The alignment of prudential regulations with Basel III is welcome. The authorities should focus on macroprudential tools and further upgrading the regulatory toolkit. It will also be important to put in place robust frameworks for crisis management, including by adequate liquidity support for banks and enhancing the range of resolution tools available to failed banks.

The fintech sector holds potential in the presence of an appropriate regulatory framework. Adopting cybersecurity and fintech regulatory frameworks while capitalizing on Panama’s digital and mobile connectivity could place the country as a regional fintech hub, enhancing financial inclusion, and lowering intermediation costs.

A reinforcement of the structural reform agenda will be necessary to maintain high potential growth. Sustaining high rates of growth will require continued improvements in productivity and competitiveness, a strengthening of policies related to labor mobility, governance and institutional capacity, and enhancing the innovation and technological sophistication in key industries. To remain an attractive destination for doing business, Panama needs to upgrade the skill level of its workforce, streamline the insolvency framework and improve the functioning of the judicial system.

Addressing social inequities is urgent. Revamping social policies is imperative to maintain broad-based and inclusive growth and requires strategic policy action in the areas of education, gender equality, social protection programs, and poverty reduction in the comarcas.

Panama’s climate change mitigation strategy and commitments are welcome. Beyond “green” energy provision, the authorities should be mindful of natural resource preservation, especially in view of the country’s susceptibility to extreme weather events. Most notably, the pressure for better water management is mounting both from the expanded Canal operations and a growing population.

Table 1. Panama: Selected Economic and Social Indicators

Population (millions, 2018) 4.2

Poverty line (percent, 2017) 20.7

Population growth rate (percent, 2018) 1.6

Life expectancy at birth (years, 2017) 78.1

Total unemployment rate (August, 2019) 7.1

Adult literacy rate (percent, 2018) 95.4

GDP per capita (US$, 2018) 15,507

IMF Quota (SDR, million) 376.8

Est.

Projections

2016

2017

2018

2019

2020

2021

Production and prices

(Percent change)

Real GDP (2007 prices)

5.0

5.6

3.7

3.0

4.0

5.0

Consumer price index (average)

0.7

0.9

0.8

-0.4

0.5

1.5

Consumer price index (end-of-year)

1.5

0.5

0.2

-0.1

1.0

2.0

Output gap (% of potential)

-0.1

0.8

0.3

-0.7

-0.9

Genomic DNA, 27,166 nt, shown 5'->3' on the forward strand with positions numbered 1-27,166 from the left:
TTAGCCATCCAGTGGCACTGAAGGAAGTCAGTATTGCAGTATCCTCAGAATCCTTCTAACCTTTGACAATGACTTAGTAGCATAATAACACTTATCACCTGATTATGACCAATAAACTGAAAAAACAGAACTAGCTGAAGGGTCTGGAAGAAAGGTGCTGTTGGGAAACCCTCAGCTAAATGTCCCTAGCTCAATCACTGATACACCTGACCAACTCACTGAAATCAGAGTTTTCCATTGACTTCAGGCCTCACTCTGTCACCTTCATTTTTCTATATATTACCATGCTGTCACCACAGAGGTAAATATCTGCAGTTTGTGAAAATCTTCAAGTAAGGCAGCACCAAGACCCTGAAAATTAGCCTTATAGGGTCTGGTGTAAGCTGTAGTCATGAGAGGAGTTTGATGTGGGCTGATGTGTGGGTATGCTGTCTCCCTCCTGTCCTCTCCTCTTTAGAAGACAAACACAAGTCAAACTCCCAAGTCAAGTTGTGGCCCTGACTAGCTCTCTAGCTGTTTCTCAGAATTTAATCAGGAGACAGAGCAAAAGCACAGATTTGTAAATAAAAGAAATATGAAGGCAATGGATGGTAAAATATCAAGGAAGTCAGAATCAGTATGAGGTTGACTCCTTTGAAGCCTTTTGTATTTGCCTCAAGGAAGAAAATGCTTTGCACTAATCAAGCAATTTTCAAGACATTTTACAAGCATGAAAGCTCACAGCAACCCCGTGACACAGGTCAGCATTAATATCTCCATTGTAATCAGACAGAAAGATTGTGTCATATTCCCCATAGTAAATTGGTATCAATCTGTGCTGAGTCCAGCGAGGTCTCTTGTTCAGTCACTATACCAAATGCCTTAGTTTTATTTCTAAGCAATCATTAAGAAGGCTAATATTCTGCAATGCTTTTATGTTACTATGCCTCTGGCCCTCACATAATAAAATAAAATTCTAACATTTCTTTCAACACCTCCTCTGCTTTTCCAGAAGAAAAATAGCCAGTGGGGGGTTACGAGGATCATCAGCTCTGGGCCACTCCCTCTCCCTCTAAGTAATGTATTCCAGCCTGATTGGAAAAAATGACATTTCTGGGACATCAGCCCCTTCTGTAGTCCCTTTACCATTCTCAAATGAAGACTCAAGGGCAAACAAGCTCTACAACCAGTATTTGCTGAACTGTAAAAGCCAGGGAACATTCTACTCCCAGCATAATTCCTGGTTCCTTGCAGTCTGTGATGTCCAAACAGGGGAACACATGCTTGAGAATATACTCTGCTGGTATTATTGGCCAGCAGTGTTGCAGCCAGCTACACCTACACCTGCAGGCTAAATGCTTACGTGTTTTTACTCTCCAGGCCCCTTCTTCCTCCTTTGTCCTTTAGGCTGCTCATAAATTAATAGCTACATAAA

-0.4

Demand components (at constant prices)

Public consumption

10.1

6.5

7.5

8.7

2.1

5.7

Private consumption

7.1

3.1

2.3

3.0

3.2

5.0

Public investment 1/

49.0

-20.7

7.0

-5.2

1.1

5.8

Private investment

-5.5

14.9

-0.1

-3.7

1.5

6.1

Exports

-4.3

5.0

5.0

-0.3

7.2

6.5

Imports

-4.8

4.7

2.8

-2.7

4.0

7.3

Financial sector

Private sector credit

8.4

6.5

4.5

0.2

4.6

6.6

Broad money

4.1

5.2

2.8

-0.1

4.6

6.6

Average deposit rate (1-year)

2.7

2.7

3.5

3.9

Average lending rate (1-year)

3.5

3.5

4.3

4.7

Savings-investment balance

(In percent of GDP)

Gross domestic investment

40.5

41.7

41.3

38.4

38.6

38.2

Public sector

7.8

5.9

6.1

5.2

5.0

5.0

Private sector

32.7

35.8

35.2

33.2

33.6

33.2

Gross national saving

32.7

35.8

33.1

33.2

32.0

31.9

Public sector

3.9

4.2

4.2

2.5

2.6

2.9

Private sector

28.8

31.5

28.9

30.7

29.4

29.0

Public finances 1/

Revenue and grants

22.6

22.0

21.9

20.8

20.4

20.7

Expenditure

24.8

24.2

24.8

23.4

22.8

22.8

Current, including interest

16.7

17.0

17.1

17.8

17.5

17.5

Capital

8.0

6.9

6.5

5.6

5.3

5.3

Overall balance, including ACP

-2.2

-2.2

-2.9

-2.6

-2.4

-2.1

Overall balance, excluding ACP

-2.0

-2.2

-3.2

-3.1

-2.7

-2.5

Total public debt

Debt of the Non-financial public sector 2/

34.8

34.8

36.8

41.0

42.1

42.1

External

28.5

28.7

30.5

34.9

35.3

34.7

Domestic

6.3

6.1

6.2

6.1

6.8

7.4

Debt of ACP

4.7

4.4

4.2

3.9

3.6

3.2

Other 3/

3.8

3.4

4.2

4.1

3.9

3.7

External sector

Current account

-7.8

-5.9

-8.2

-5.2

-6.1

-5.9

Net exports from Colon Free Zone

2.9

3.0

2.5

1.5

1.4

1.5

Net oil imports

3.4

3.8

4.4

3.7

2.6

2.6

Net foreign direct investment inflows

7.9

6.9

7.9

6.3

5.1

5.0

External debt

159.9

149.6

151.8

156.5

160.2

160.0

Memorandum item

GDP (in millions of US$)

57,908

62,219

65,128

66,801

69,850

74,443

Sources: Comptroller General; Superintendency of Banks; and IMF staff calculations.

1/ Includes Panama Canal Authority (ACP). Includes Staff adjustment to account for the accrual of previously unrecorded expenditure for 2015-18.

2/ Non-Financial Public Sector according to the definition in Law 31 of 2011.

3/ Includes debt of public enterprises outside the national definition of NFPS (ENA, ETESA, and AITSA) and non-consolidated agencies.


[1] Under Article IV of the IMF's Articles of Agreement, the IMF holds bilateral discussions with members, usually every year. A staff team visits the country, collects economic and financial information, and discusses with officials the country's economic developments and policies. On return to headquarters, the staff prepares a report, which forms the basis for discussion by the Executive Board.

[2] The Executive Board takes decisions under its lapse-of-time procedure when the Board agrees that a proposal can be considered without convening formal discussions.

[3] At the conclusion of the discussion, the Managing Director, as Chairman of the Board, summarizes the views of Executive Directors, and this summary is transmitted to the country's authorities. An explanation of any qualifiers used in summings up can be found here: http://www.IMF.org/external/np/sec/misc/qualifiers.htm .